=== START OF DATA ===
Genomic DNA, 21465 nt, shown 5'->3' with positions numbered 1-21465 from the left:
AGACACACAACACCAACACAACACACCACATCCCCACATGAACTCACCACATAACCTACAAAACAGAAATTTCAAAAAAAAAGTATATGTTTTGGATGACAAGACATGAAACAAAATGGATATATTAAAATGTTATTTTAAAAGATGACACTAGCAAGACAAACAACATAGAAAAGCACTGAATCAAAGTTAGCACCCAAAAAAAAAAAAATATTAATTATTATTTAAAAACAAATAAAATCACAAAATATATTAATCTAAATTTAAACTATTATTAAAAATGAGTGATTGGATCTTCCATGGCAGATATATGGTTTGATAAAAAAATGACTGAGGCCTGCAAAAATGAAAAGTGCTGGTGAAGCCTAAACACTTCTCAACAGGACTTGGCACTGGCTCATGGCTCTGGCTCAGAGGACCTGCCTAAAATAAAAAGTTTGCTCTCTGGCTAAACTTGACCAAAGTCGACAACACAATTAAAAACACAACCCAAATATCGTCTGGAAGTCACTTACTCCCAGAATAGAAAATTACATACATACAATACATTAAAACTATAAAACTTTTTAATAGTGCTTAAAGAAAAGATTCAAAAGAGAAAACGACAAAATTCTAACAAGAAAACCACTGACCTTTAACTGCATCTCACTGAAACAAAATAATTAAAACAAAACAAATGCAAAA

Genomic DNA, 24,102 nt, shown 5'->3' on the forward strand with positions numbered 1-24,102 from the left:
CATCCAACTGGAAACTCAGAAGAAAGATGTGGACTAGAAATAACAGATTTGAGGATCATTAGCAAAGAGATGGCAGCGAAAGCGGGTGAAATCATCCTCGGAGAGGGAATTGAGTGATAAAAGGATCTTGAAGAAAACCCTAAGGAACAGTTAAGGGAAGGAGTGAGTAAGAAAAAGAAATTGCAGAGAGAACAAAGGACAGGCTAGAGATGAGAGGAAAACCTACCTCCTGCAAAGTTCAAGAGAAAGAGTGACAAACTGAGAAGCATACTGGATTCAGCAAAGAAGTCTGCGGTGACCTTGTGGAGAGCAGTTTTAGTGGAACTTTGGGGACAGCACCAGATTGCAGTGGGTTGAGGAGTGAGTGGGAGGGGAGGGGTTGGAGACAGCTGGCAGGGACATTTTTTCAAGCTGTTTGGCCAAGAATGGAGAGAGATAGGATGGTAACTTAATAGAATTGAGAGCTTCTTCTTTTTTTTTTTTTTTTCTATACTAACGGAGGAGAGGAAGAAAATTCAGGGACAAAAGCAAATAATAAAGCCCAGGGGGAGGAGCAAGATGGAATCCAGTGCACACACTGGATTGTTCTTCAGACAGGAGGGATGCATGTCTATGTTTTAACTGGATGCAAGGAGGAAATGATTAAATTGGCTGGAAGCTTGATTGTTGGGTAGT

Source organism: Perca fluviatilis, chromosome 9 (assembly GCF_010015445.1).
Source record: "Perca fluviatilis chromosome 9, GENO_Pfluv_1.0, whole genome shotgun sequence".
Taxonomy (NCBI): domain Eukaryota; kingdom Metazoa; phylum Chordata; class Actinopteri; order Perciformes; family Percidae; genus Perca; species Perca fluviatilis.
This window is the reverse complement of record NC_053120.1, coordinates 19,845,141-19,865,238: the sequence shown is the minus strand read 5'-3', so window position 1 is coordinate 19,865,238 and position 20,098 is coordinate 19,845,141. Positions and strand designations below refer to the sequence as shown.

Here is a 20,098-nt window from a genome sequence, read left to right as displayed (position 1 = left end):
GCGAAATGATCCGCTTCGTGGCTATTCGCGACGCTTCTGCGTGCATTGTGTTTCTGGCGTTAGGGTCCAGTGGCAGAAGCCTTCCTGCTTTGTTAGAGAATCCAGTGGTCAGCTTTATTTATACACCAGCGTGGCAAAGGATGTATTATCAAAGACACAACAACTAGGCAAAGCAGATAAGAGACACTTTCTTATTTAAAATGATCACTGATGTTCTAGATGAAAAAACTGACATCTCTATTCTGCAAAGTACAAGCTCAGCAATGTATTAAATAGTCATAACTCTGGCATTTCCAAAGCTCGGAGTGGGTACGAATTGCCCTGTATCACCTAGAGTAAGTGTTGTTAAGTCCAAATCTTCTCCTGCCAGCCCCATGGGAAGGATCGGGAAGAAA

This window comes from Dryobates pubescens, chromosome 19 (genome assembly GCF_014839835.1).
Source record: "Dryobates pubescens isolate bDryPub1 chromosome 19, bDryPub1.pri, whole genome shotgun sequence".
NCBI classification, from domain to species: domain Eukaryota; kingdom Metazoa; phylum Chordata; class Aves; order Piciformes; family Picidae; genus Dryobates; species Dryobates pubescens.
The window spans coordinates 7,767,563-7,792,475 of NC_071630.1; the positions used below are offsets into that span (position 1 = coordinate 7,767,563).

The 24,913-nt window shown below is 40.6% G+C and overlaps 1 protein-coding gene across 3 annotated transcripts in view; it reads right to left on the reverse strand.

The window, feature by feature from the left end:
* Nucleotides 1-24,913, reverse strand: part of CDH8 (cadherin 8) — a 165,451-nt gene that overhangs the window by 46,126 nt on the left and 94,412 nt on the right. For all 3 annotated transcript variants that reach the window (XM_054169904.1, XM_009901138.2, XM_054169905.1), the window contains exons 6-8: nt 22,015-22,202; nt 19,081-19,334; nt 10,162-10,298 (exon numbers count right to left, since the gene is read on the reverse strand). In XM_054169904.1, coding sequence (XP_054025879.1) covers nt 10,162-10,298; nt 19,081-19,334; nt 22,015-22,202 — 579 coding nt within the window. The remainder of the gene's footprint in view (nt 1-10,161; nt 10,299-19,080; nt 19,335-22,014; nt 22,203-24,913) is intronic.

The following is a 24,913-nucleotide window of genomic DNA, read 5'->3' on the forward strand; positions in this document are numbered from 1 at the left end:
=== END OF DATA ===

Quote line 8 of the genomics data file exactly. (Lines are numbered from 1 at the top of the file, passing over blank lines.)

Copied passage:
This window is the reverse complement of record NC_053120.1, coordinates 19,845,141-19,865,238: the sequence shown is the minus strand read 5'-3', so window position 1 is coordinate 19,865,238 and position 20,098 is coordinate 19,845,141. Positions and strand designations below refer to the sequence as shown.